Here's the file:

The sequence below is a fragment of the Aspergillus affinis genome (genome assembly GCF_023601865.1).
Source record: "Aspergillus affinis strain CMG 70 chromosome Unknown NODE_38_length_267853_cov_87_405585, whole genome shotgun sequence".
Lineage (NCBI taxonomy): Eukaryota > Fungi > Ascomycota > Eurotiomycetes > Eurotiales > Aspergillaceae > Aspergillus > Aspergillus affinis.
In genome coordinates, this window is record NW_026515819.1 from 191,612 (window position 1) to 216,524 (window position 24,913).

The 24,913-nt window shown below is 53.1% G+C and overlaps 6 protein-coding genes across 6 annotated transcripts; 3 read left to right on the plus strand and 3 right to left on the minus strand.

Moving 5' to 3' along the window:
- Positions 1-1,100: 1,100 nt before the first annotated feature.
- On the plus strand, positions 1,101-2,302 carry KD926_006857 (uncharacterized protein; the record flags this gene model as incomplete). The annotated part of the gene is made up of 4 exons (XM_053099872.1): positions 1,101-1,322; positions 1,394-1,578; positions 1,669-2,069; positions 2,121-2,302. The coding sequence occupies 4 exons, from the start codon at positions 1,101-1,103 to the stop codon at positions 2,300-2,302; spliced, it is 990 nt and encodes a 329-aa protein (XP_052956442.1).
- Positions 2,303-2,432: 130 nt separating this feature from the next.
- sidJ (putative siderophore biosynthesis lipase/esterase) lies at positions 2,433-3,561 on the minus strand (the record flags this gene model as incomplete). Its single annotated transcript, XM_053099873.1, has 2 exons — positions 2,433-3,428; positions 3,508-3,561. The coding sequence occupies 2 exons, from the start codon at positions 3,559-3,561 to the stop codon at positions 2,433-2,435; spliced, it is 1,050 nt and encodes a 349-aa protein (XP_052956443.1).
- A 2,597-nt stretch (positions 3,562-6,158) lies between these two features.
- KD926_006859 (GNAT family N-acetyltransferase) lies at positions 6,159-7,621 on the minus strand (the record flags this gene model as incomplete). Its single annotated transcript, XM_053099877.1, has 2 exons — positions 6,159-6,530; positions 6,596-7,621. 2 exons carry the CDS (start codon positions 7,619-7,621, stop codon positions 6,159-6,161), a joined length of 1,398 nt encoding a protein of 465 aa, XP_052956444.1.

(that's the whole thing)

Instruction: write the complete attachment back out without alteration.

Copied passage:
The sequence below is a fragment of the Aspergillus affinis genome (genome assembly GCF_023601865.1).
Source record: "Aspergillus affinis strain CMG 70 chromosome Unknown NODE_38_length_267853_cov_87_405585, whole genome shotgun sequence".
Lineage (NCBI taxonomy): Eukaryota > Fungi > Ascomycota > Eurotiomycetes > Eurotiales > Aspergillaceae > Aspergillus > Aspergillus affinis.
In genome coordinates, this window is record NW_026515819.1 from 191,612 (window position 1) to 216,524 (window position 24,913).

The 24,913-nt window shown below is 53.1% G+C and overlaps 6 protein-coding genes across 6 annotated transcripts; 3 read left to right on the plus strand and 3 right to left on the minus strand.

Moving 5' to 3' along the window:
- Positions 1-1,100: 1,100 nt before the first annotated feature.
- On the plus strand, positions 1,101-2,302 carry KD926_006857 (uncharacterized protein; the record flags this gene model as incomplete). The annotated part of the gene is made up of 4 exons (XM_053099872.1): positions 1,101-1,322; positions 1,394-1,578; positions 1,669-2,069; positions 2,121-2,302. The coding sequence occupies 4 exons, from the start codon at positions 1,101-1,103 to the stop codon at positions 2,300-2,302; spliced, it is 990 nt and encodes a 329-aa protein (XP_052956442.1).
- Positions 2,303-2,432: 130 nt separating this feature from the next.
- sidJ (putative siderophore biosynthesis lipase/esterase) lies at positions 2,433-3,561 on the minus strand (the record flags this gene model as incomplete). Its single annotated transcript, XM_053099873.1, has 2 exons — positions 2,433-3,428; positions 3,508-3,561. The coding sequence occupies 2 exons, from the start codon at positions 3,559-3,561 to the stop codon at positions 2,433-2,435; spliced, it is 1,050 nt and encodes a 349-aa protein (XP_052956443.1).
- A 2,597-nt stretch (positions 3,562-6,158) lies between these two features.
- KD926_006859 (GNAT family N-acetyltransferase) lies at positions 6,159-7,621 on the minus strand (the record flags this gene model as incomplete). Its single annotated transcript, XM_053099877.1, has 2 exons — positions 6,159-6,530; positions 6,596-7,621. 2 exons carry the CDS (start codon positions 7,619-7,621, stop codon positions 6,159-6,161), a joined length of 1,398 nt encoding a protein of 465 aa, XP_052956444.1.